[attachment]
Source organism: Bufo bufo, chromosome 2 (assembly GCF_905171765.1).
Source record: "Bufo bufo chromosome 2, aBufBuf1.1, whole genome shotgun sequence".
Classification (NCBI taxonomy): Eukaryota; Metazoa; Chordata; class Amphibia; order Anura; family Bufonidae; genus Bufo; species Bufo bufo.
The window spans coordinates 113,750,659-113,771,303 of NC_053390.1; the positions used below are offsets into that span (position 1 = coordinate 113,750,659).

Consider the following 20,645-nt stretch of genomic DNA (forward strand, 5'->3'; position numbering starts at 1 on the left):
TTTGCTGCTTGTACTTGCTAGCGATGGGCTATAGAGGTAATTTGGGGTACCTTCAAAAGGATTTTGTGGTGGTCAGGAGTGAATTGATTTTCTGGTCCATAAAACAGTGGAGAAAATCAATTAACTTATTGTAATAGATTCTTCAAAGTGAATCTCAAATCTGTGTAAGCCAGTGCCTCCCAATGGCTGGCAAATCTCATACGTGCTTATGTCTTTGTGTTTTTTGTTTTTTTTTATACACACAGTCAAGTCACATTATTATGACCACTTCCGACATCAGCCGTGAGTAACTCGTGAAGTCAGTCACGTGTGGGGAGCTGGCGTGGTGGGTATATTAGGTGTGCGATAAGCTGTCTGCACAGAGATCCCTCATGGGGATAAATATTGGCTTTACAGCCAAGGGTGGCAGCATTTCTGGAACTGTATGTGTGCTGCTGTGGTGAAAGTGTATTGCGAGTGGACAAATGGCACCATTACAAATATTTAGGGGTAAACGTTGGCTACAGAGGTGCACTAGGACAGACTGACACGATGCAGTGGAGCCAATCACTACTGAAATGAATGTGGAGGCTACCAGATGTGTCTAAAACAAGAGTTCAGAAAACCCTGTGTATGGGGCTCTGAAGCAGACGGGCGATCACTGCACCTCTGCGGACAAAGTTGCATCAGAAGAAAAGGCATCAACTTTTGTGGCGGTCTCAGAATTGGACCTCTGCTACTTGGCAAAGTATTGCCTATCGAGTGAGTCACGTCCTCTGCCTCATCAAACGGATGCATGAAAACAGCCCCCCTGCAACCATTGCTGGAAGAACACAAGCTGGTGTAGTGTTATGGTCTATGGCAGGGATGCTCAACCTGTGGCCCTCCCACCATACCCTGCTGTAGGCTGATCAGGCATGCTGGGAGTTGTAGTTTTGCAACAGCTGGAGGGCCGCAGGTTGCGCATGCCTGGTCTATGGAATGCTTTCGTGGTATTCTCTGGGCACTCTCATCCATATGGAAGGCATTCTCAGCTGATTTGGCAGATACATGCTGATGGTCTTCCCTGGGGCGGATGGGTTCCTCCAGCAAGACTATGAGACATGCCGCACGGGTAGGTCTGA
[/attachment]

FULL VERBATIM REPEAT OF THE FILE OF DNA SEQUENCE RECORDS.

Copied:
Source organism: Bufo bufo, chromosome 2 (assembly GCF_905171765.1).
Source record: "Bufo bufo chromosome 2, aBufBuf1.1, whole genome shotgun sequence".
Classification (NCBI taxonomy): Eukaryota; Metazoa; Chordata; class Amphibia; order Anura; family Bufonidae; genus Bufo; species Bufo bufo.
The window spans coordinates 113,750,659-113,771,303 of NC_053390.1; the positions used below are offsets into that span (position 1 = coordinate 113,750,659).

Consider the following 20,645-nt stretch of genomic DNA (forward strand, 5'->3'; position numbering starts at 1 on the left):
TTTGCTGCTTGTACTTGCTAGCGATGGGCTATAGAGGTAATTTGGGGTACCTTCAAAAGGATTTTGTGGTGGTCAGGAGTGAATTGATTTTCTGGTCCATAAAACAGTGGAGAAAATCAATTAACTTATTGTAATAGATTCTTCAAAGTGAATCTCAAATCTGTGTAAGCCAGTGCCTCCCAATGGCTGGCAAATCTCATACGTGCTTATGTCTTTGTGTTTTTTGTTTTTTTTTATACACACAGTCAAGTCACATTATTATGACCACTTCCGACATCAGCCGTGAGTAACTCGTGAAGTCAGTCACGTGTGGGGAGCTGGCGTGGTGGGTATATTAGGTGTGCGATAAGCTGTCTGCACAGAGATCCCTCATGGGGATAAATATTGGCTTTACAGCCAAGGGTGGCAGCATTTCTGGAACTGTATGTGTGCTGCTGTGGTGAAAGTGTATTGCGAGTGGACAAATGGCACCATTACAAATATTTAGGGGTAAACGTTGGCTACAGAGGTGCACTAGGACAGACTGACACGATGCAGTGGAGCCAATCACTACTGAAATGAATGTGGAGGCTACCAGATGTGTCTAAAACAAGAGTTCAGAAAACCCTGTGTATGGGGCTCTGAAGCAGACGGGCGATCACTGCACCTCTGCGGACAAAGTTGCATCAGAAGAAAAGGCATCAACTTTTGTGGCGGTCTCAGAATTGGACCTCTGCTACTTGGCAAAGTATTGCCTATCGAGTGAGTCACGTCCTCTGCCTCATCAAACGGATGCATGAAAACAGCCCCCCTGCAACCATTGCTGGAAGAACACAAGCTGGTGTAGTGTTATGGTCTATGGCAGGGATGCTCAACCTGTGGCCCTCCCACCATACCCTGCTGTAGGCTGATCAGGCATGCTGGGAGTTGTAGTTTTGCAACAGCTGGAGGGCCGCAGGTTGCGCATGCCTGGTCTATGGAATGCTTTCGTGGTATTCTCTGGGCACTCTCATCCATATGGAAGGCATTCTCAGCTGATTTGGCAGATACATGCTGATGGTCTTCCCTGGGGCGGATGGGTTCCTCCAGCAAGACTATGAGACATGCCGCACGGGTAGGTCTGA